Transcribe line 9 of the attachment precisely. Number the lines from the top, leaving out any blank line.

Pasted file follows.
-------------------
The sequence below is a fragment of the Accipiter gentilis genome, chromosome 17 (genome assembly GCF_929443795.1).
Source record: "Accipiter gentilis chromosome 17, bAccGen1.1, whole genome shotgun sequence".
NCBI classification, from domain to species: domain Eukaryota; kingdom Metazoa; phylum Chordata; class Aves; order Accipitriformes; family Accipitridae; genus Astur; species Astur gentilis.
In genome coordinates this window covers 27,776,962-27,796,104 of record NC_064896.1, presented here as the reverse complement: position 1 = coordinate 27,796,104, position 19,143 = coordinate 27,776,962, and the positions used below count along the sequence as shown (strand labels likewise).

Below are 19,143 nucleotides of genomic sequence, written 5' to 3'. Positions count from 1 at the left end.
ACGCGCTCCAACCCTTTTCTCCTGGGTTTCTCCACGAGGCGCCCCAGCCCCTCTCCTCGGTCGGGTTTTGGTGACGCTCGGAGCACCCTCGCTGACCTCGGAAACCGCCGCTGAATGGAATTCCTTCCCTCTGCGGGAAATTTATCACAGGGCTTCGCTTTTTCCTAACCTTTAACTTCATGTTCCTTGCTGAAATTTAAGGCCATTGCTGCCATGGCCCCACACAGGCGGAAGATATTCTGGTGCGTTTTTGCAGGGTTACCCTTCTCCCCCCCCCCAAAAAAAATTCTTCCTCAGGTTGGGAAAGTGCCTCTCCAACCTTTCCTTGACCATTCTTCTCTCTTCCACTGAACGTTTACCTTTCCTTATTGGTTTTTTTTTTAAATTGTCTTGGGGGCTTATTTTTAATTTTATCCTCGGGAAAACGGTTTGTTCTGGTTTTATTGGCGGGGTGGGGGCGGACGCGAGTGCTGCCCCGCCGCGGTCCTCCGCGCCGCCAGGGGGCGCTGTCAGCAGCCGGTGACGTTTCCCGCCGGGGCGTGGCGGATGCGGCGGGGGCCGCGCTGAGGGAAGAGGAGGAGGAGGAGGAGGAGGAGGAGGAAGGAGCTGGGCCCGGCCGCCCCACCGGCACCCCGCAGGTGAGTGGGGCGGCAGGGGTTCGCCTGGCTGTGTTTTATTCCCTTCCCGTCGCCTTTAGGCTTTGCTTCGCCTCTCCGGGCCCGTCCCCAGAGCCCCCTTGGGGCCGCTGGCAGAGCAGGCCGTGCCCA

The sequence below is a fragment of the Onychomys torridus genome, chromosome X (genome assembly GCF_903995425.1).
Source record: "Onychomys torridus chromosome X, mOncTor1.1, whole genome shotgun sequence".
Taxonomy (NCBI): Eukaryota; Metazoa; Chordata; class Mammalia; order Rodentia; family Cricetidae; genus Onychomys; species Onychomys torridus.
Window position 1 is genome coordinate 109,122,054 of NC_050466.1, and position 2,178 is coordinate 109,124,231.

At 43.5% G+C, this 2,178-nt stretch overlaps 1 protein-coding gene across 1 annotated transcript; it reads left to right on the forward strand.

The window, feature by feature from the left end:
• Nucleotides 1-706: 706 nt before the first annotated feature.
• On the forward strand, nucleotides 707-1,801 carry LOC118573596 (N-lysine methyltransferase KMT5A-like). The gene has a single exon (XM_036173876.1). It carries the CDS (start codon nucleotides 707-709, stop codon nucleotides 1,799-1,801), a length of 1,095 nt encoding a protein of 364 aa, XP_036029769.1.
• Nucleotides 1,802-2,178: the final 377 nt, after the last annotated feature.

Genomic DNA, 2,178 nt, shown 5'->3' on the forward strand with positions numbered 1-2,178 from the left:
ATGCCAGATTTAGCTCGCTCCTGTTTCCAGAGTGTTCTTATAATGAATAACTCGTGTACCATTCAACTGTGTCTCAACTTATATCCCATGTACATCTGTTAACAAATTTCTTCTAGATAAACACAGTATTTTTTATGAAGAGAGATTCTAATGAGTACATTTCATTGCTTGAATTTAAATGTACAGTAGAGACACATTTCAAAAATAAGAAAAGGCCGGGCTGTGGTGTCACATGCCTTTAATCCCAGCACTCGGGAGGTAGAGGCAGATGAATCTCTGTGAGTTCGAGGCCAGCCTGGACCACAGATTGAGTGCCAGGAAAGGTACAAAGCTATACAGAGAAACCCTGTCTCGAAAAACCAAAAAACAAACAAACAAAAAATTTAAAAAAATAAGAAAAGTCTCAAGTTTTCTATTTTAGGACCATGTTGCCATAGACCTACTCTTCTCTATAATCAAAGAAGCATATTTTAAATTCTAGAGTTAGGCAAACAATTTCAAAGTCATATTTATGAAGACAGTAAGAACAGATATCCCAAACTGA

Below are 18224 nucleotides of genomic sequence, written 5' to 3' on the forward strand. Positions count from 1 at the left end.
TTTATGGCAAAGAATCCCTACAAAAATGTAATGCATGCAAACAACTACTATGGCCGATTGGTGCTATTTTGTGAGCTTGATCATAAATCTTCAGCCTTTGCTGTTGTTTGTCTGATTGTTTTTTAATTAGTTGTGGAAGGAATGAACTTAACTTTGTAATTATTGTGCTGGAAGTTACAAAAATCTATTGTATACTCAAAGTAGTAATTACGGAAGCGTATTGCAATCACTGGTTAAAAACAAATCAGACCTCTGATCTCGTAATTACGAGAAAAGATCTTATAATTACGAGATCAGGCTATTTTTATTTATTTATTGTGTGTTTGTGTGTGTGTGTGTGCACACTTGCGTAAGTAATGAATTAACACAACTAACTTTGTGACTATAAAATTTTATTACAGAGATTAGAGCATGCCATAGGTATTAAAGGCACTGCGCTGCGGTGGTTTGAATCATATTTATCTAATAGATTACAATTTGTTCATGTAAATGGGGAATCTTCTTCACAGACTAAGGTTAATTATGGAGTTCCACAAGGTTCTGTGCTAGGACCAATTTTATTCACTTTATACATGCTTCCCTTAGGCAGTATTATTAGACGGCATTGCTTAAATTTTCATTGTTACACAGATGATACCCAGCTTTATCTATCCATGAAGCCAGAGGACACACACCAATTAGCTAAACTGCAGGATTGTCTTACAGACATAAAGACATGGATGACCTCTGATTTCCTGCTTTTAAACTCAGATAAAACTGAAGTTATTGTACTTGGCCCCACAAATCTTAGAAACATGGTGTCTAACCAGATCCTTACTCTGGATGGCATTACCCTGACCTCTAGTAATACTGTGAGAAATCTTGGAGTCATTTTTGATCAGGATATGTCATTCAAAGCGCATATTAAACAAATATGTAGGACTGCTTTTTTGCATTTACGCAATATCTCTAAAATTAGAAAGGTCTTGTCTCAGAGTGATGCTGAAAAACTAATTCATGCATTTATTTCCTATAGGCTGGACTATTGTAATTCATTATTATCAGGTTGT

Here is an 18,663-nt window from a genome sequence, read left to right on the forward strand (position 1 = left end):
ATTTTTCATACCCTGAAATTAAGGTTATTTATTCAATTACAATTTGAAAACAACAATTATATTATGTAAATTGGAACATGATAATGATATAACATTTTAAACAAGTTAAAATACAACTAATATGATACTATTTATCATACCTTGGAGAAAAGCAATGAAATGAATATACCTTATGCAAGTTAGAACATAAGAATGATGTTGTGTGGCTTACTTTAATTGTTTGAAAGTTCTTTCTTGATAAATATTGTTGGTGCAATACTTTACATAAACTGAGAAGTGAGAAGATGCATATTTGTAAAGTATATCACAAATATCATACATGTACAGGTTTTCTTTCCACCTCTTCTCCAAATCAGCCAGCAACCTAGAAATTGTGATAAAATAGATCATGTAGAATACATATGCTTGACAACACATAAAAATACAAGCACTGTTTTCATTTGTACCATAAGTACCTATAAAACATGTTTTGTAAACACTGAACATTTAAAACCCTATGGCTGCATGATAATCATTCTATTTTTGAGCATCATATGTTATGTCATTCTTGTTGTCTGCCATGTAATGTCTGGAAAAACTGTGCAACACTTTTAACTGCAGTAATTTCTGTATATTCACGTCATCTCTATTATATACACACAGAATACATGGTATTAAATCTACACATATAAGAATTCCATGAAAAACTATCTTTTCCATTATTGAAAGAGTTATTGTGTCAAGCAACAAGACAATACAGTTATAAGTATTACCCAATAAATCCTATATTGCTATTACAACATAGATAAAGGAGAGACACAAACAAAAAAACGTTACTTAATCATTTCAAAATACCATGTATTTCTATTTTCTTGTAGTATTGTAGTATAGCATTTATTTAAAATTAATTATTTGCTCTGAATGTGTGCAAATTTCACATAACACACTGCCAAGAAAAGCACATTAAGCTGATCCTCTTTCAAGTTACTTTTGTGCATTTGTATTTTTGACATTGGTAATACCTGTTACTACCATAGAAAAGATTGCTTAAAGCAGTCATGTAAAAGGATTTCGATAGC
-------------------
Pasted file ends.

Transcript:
Taxonomy (NCBI): Eukaryota; Metazoa; Chordata; class Mammalia; order Rodentia; family Cricetidae; genus Onychomys; species Onychomys torridus.